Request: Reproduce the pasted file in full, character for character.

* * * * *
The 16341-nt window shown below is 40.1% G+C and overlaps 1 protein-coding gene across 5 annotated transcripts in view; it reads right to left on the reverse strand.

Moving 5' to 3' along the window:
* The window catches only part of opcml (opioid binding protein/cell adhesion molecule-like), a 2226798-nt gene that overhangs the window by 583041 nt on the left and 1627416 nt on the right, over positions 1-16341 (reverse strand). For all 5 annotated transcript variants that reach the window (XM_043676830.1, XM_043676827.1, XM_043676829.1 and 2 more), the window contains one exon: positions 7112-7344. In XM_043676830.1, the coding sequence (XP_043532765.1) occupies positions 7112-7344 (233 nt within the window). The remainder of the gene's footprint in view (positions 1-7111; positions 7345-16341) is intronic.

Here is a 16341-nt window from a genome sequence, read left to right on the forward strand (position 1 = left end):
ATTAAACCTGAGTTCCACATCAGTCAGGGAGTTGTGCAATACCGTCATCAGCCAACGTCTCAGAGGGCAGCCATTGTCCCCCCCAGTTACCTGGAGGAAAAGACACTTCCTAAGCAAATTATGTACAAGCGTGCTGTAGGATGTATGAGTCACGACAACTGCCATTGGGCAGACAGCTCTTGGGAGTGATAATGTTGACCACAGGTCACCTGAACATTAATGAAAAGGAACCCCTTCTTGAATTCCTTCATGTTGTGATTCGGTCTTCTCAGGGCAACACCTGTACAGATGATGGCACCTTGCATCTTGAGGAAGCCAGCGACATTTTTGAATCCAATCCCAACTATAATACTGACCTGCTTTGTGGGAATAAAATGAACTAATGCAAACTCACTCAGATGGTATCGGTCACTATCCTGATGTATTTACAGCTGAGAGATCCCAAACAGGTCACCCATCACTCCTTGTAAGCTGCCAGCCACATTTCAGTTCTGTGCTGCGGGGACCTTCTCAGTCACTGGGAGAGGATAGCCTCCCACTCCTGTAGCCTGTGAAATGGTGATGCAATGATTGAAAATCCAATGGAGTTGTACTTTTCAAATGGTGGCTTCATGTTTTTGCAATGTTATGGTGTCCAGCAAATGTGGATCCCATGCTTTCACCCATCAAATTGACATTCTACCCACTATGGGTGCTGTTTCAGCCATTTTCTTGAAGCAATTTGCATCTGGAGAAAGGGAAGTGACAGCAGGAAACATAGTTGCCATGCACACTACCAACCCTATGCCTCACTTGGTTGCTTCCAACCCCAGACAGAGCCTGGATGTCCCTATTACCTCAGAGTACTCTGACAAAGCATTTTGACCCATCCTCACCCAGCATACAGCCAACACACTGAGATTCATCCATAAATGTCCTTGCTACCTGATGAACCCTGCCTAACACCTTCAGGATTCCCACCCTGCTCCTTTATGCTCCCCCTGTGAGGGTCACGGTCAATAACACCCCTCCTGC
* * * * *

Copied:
The 16341-nt window shown below is 40.1% G+C and overlaps 1 protein-coding gene across 5 annotated transcripts in view; it reads right to left on the reverse strand.

Moving 5' to 3' along the window:
* The window catches only part of opcml (opioid binding protein/cell adhesion molecule-like), a 2226798-nt gene that overhangs the window by 583041 nt on the left and 1627416 nt on the right, over positions 1-16341 (reverse strand). For all 5 annotated transcript variants that reach the window (XM_043676830.1, XM_043676827.1, XM_043676829.1 and 2 more), the window contains one exon: positions 7112-7344. In XM_043676830.1, the coding sequence (XP_043532765.1) occupies positions 7112-7344 (233 nt within the window). The remainder of the gene's footprint in view (positions 1-7111; positions 7345-16341) is intronic.

Here is a 16341-nt window from a genome sequence, read left to right on the forward strand (position 1 = left end):
ATTAAACCTGAGTTCCACATCAGTCAGGGAGTTGTGCAATACCGTCATCAGCCAACGTCTCAGAGGGCAGCCATTGTCCCCCCCAGTTACCTGGAGGAAAAGACACTTCCTAAGCAAATTATGTACAAGCGTGCTGTAGGATGTATGAGTCACGACAACTGCCATTGGGCAGACAGCTCTTGGGAGTGATAATGTTGACCACAGGTCACCTGAACATTAATGAAAAGGAACCCCTTCTTGAATTCCTTCATGTTGTGATTCGGTCTTCTCAGGGCAACACCTGTACAGATGATGGCACCTTGCATCTTGAGGAAGCCAGCGACATTTTTGAATCCAATCCCAACTATAATACTGACCTGCTTTGTGGGAATAAAATGAACTAATGCAAACTCACTCAGATGGTATCGGTCACTATCCTGATGTATTTACAGCTGAGAGATCCCAAACAGGTCACCCATCACTCCTTGTAAGCTGCCAGCCACATTTCAGTTCTGTGCTGCGGGGACCTTCTCAGTCACTGGGAGAGGATAGCCTCCCACTCCTGTAGCCTGTGAAATGGTGATGCAATGATTGAAAATCCAATGGAGTTGTACTTTTCAAATGGTGGCTTCATGTTTTTGCAATGTTATGGTGTCCAGCAAATGTGGATCCCATGCTTTCACCCATCAAATTGACATTCTACCCACTATGGGTGCTGTTTCAGCCATTTTCTTGAAGCAATTTGCATCTGGAGAAAGGGAAGTGACAGCAGGAAACATAGTTGCCATGCACACTACCAACCCTATGCCTCACTTGGTTGCTTCCAACCCCAGACAGAGCCTGGATGTCCCTATTACCTCAGAGTACTCTGACAAAGCATTTTGACCCATCCTCACCCAGCATACAGCCAACACACTGAGATTCATCCATAAATGTCCTTGCTACCTGATGAACCCTGCCTAACACCTTCAGGATTCCCACCCTGCTCCTTTATGCTCCCCCTGTGAGGGTCACGGTCAATAACACCCCTCCTGC